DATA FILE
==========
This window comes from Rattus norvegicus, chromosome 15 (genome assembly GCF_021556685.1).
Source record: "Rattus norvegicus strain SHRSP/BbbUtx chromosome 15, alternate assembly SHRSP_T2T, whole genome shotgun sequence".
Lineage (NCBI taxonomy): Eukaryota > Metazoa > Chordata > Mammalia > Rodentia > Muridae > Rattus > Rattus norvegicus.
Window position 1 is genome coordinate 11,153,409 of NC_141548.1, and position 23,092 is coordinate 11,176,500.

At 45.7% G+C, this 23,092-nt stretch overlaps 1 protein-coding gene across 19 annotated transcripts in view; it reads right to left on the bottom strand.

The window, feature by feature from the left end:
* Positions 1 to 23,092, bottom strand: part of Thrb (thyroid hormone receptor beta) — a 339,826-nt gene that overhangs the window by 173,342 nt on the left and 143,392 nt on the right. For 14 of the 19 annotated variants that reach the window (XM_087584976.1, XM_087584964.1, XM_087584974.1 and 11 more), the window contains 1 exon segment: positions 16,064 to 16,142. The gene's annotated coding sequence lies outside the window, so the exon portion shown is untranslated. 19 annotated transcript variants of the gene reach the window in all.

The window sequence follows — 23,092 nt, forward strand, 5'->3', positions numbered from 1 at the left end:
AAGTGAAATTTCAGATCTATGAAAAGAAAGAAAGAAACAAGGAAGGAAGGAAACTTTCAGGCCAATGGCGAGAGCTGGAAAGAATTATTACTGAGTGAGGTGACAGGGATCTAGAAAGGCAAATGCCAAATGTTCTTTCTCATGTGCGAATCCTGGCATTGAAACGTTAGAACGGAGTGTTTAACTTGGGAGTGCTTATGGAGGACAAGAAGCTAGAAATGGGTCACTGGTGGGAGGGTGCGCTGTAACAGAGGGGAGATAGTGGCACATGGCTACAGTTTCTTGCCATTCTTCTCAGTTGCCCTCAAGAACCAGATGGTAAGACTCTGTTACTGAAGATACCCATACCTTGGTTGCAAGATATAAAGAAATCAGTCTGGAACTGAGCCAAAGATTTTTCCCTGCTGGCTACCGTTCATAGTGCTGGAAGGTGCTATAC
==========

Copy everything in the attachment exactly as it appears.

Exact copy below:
This window comes from Rattus norvegicus, chromosome 15 (genome assembly GCF_021556685.1).
Source record: "Rattus norvegicus strain SHRSP/BbbUtx chromosome 15, alternate assembly SHRSP_T2T, whole genome shotgun sequence".
Lineage (NCBI taxonomy): Eukaryota > Metazoa > Chordata > Mammalia > Rodentia > Muridae > Rattus > Rattus norvegicus.
Window position 1 is genome coordinate 11,153,409 of NC_141548.1, and position 23,092 is coordinate 11,176,500.

At 45.7% G+C, this 23,092-nt stretch overlaps 1 protein-coding gene across 19 annotated transcripts in view; it reads right to left on the bottom strand.

The window, feature by feature from the left end:
* Positions 1 to 23,092, bottom strand: part of Thrb (thyroid hormone receptor beta) — a 339,826-nt gene that overhangs the window by 173,342 nt on the left and 143,392 nt on the right. For 14 of the 19 annotated variants that reach the window (XM_087584976.1, XM_087584964.1, XM_087584974.1 and 11 more), the window contains 1 exon segment: positions 16,064 to 16,142. The gene's annotated coding sequence lies outside the window, so the exon portion shown is untranslated. 19 annotated transcript variants of the gene reach the window in all.

The window sequence follows — 23,092 nt, forward strand, 5'->3', positions numbered from 1 at the left end:
AAGTGAAATTTCAGATCTATGAAAAGAAAGAAAGAAACAAGGAAGGAAGGAAACTTTCAGGCCAATGGCGAGAGCTGGAAAGAATTATTACTGAGTGAGGTGACAGGGATCTAGAAAGGCAAATGCCAAATGTTCTTTCTCATGTGCGAATCCTGGCATTGAAACGTTAGAACGGAGTGTTTAACTTGGGAGTGCTTATGGAGGACAAGAAGCTAGAAATGGGTCACTGGTGGGAGGGTGCGCTGTAACAGAGGGGAGATAGTGGCACATGGCTACAGTTTCTTGCCATTCTTCTCAGTTGCCCTCAAGAACCAGATGGTAAGACTCTGTTACTGAAGATACCCATACCTTGGTTGCAAGATATAAAGAAATCAGTCTGGAACTGAGCCAAAGATTTTTCCCTGCTGGCTACCGTTCATAGTGCTGGAAGGTGCTATAC